36th Division in World War II

MAY OFFENSIVE

Near Minturno

36th Division Artillery helped soften objectives of 85th Division Infantry near Minturno as big push began.

The night of May 11 marked the beginning of a full-scale Allied offensive in Italy, designed to tear down the last barriers before Rome. For the opening phase, an attack against the strong Gustav Line covering Cassino, all Allied artillery that could be spared was used. The four battalions of the 36th were sent into the Minturno sector to support the 85th Division, while dummy pieces were set up in the rear area at Qualiano to mislead the enemy.

BEING BRIEFED before taking off to spot artillery targets are pilots: L. to R.: S/Sgt. Raymond H. Porter, Lt. Artie T. Svoboda, Lt. Carl A. Bergman, Lt. Wallace T. Higgins.
At 2300 a heavy barrage signaled the opening of the attack; surprise was complete and initial advances were scored. Hard fighting ensued for several days but by the 17th, the left side of the enemy's defense line had been breached and the success of the attack assured. With its mission completed on this front, Division Artillery returned to Qualiano to await shipment to Anzio where the second phase was soon to get underway.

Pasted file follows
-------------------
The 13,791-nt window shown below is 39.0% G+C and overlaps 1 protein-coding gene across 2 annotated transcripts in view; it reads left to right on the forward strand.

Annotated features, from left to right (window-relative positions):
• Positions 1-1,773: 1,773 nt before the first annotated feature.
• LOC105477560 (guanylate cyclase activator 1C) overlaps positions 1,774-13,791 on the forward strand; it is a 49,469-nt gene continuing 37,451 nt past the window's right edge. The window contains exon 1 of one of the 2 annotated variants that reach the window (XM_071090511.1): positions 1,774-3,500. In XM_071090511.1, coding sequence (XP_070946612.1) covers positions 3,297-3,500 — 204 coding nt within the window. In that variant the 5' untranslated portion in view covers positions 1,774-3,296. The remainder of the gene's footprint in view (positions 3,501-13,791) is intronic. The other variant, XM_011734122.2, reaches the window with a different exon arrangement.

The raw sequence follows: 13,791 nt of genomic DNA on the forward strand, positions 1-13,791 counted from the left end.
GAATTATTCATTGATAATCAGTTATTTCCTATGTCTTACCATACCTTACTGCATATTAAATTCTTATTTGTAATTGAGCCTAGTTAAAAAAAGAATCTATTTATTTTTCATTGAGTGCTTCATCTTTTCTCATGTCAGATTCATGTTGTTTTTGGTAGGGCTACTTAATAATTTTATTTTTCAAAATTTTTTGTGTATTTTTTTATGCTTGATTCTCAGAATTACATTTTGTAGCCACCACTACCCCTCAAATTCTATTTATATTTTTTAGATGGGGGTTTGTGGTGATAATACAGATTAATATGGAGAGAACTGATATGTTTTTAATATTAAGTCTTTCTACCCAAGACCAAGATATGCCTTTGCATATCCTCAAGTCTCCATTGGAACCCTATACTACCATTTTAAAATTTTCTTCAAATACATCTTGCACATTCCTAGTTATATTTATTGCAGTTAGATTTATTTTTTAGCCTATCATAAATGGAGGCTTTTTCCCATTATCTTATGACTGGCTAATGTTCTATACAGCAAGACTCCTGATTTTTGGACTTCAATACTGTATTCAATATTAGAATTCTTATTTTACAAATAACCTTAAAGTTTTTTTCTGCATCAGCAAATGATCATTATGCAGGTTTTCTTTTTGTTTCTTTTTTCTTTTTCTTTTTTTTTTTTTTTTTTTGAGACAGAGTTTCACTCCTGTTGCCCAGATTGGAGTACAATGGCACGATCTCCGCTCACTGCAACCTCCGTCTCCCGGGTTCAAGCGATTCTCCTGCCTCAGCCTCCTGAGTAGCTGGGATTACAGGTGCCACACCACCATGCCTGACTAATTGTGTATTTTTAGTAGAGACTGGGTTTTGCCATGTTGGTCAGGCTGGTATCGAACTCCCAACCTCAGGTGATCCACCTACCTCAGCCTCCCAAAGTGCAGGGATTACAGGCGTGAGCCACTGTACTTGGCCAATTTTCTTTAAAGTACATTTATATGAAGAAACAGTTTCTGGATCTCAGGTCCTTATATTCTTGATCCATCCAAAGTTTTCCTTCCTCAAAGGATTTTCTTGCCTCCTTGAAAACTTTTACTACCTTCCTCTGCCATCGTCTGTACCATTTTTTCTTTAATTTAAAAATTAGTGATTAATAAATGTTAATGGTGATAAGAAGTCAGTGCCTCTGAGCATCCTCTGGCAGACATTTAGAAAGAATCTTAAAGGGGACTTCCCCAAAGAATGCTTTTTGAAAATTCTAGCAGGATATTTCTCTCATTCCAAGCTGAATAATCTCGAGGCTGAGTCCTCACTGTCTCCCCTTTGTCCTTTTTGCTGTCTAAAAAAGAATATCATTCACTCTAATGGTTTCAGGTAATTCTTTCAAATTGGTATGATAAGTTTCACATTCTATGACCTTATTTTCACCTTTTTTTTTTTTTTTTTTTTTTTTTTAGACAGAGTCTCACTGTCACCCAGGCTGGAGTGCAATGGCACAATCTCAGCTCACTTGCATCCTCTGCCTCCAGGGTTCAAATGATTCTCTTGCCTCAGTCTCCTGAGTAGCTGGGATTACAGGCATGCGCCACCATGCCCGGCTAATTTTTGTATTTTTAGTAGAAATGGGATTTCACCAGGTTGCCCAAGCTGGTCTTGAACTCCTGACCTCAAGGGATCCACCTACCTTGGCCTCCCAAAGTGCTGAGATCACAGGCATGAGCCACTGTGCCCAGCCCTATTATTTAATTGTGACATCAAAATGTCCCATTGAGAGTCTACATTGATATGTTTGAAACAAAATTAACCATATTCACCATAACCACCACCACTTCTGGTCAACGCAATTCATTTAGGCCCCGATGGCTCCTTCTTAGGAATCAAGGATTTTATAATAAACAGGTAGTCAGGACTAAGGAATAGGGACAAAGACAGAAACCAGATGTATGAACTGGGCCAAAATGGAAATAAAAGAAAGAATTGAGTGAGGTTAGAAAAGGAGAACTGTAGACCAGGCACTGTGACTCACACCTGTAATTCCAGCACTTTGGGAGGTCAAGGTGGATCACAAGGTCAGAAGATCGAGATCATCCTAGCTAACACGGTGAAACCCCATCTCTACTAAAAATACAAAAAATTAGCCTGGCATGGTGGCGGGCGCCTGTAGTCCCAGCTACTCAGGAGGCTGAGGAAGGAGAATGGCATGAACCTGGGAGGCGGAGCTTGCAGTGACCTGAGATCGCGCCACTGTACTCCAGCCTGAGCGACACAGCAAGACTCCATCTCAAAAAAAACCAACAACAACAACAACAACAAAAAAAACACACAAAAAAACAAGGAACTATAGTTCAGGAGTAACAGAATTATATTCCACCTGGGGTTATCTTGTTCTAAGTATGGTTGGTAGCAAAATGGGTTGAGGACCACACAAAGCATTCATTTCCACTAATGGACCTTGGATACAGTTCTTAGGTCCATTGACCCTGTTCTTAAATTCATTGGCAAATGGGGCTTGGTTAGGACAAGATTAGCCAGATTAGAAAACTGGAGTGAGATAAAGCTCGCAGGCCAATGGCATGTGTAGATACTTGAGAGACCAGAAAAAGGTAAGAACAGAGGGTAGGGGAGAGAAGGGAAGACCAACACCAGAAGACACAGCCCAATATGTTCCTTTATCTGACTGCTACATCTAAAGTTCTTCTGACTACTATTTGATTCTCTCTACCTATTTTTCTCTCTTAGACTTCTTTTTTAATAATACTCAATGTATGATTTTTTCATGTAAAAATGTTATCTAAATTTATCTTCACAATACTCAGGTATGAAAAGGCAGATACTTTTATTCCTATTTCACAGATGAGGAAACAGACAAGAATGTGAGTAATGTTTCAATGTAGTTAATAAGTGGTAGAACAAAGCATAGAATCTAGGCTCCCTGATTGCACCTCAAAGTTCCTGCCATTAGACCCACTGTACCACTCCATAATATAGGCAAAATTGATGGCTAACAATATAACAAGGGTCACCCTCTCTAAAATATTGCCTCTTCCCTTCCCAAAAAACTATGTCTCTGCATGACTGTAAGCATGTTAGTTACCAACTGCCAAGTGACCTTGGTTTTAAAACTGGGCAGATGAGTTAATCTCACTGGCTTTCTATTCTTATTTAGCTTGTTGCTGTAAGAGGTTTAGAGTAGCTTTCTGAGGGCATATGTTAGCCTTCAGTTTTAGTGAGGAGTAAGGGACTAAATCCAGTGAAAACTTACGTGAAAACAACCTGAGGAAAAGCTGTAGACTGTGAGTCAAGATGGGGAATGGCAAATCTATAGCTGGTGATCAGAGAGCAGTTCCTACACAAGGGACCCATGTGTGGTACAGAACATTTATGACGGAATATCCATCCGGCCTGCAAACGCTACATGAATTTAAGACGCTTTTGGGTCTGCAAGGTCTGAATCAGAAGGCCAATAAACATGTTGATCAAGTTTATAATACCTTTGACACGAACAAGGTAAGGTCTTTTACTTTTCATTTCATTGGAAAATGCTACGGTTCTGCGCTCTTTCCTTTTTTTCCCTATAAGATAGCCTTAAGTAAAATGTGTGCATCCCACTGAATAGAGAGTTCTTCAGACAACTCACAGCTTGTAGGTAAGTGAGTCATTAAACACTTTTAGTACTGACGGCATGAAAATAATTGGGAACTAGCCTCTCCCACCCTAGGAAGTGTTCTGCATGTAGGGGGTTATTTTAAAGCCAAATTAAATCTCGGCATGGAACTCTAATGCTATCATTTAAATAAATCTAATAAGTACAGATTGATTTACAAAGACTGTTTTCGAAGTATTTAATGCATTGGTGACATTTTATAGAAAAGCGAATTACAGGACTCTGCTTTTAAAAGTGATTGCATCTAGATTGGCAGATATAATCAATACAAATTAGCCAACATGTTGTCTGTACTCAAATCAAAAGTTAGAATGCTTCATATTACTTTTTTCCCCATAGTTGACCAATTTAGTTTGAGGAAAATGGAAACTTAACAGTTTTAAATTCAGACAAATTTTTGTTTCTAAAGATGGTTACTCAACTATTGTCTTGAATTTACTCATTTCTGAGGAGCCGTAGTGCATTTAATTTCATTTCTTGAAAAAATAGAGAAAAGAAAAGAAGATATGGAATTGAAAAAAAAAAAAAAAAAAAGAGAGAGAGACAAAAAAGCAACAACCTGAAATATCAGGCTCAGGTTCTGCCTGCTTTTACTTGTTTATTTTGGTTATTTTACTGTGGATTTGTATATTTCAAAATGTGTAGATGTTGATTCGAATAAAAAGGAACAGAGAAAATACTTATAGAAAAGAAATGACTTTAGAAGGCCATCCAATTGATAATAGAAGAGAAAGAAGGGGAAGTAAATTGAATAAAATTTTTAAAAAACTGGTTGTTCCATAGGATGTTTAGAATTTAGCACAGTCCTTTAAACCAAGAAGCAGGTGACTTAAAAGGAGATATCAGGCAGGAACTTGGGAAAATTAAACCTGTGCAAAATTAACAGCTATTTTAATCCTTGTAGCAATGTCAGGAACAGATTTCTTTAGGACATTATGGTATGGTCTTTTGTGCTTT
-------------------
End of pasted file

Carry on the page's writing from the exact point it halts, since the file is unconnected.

Upon arrival at the Beachhead, two battalions, the 131st and 155th, were immediately sent to the 1st Special Service Force attacking on the right flank of the beachhead. The 132nd and 133rd prepared to lay down their fires for the 3rd Division whose objective was Cisterna.

The Beachhead breakout was launched at 0730, May 23, with only slight progress reported the first day. Continued strong pressure on the Germans during the second day forced the fall of Cisterna. Beyond Cisterna, Cori, too, was taken. The enemy ring of steel which had enclosed the Allied forces was broken. The 36th, in reserve during the first days of the offensive, was committed May 27 before Velletri. Division artillery units then returned to their respective combat teams.

 

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